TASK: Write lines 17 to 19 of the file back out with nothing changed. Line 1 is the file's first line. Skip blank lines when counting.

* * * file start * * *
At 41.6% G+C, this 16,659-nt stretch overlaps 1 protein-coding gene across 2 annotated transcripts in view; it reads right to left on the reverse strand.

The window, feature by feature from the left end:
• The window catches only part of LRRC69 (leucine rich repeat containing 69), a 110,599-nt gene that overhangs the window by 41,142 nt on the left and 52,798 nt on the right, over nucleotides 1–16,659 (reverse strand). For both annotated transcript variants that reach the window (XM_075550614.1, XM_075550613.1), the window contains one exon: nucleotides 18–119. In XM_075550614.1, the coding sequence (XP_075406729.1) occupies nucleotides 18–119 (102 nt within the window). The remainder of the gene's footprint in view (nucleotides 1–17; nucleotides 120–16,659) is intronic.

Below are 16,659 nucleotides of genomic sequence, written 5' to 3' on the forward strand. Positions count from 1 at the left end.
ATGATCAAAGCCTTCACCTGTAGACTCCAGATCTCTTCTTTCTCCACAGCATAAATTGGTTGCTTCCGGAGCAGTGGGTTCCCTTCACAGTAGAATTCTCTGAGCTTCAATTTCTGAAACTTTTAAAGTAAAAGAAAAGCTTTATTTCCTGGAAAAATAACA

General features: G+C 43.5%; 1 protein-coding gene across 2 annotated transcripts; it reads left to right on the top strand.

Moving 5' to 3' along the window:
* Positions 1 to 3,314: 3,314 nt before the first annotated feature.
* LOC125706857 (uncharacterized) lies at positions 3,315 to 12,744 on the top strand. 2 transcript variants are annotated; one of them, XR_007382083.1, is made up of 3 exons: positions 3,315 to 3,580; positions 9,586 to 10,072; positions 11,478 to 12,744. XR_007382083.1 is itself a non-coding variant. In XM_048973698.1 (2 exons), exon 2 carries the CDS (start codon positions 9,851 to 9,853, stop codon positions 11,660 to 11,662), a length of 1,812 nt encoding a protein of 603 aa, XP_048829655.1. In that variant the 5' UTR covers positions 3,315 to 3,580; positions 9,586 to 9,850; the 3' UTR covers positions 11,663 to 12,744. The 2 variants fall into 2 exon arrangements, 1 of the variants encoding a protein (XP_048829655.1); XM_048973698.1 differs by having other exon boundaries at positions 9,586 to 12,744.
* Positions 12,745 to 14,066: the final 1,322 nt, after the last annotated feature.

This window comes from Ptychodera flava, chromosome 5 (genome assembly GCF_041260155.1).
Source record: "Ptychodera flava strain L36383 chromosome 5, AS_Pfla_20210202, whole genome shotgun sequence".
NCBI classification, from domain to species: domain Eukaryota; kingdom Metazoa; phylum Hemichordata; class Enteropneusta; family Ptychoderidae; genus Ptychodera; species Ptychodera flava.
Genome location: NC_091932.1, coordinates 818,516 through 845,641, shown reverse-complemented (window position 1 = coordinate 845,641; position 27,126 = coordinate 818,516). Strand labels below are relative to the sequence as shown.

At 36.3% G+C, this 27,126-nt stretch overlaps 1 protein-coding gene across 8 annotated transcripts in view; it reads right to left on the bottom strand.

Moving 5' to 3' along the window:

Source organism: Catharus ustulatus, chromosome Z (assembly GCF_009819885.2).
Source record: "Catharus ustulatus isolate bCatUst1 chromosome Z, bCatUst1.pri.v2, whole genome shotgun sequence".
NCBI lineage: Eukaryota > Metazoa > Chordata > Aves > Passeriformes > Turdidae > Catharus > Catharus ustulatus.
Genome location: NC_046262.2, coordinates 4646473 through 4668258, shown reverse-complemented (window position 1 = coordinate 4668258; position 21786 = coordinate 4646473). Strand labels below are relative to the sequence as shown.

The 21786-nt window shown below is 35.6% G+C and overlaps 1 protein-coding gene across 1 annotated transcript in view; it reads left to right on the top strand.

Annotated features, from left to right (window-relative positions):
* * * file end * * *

Source organism: Catharus ustulatus, chromosome Z (assembly GCF_009819885.2).
Source record: "Catharus ustulatus isolate bCatUst1 chromosome Z, bCatUst1.pri.v2, whole genome shotgun sequence".
NCBI lineage: Eukaryota > Metazoa > Chordata > Aves > Passeriformes > Turdidae > Catharus > Catharus ustulatus.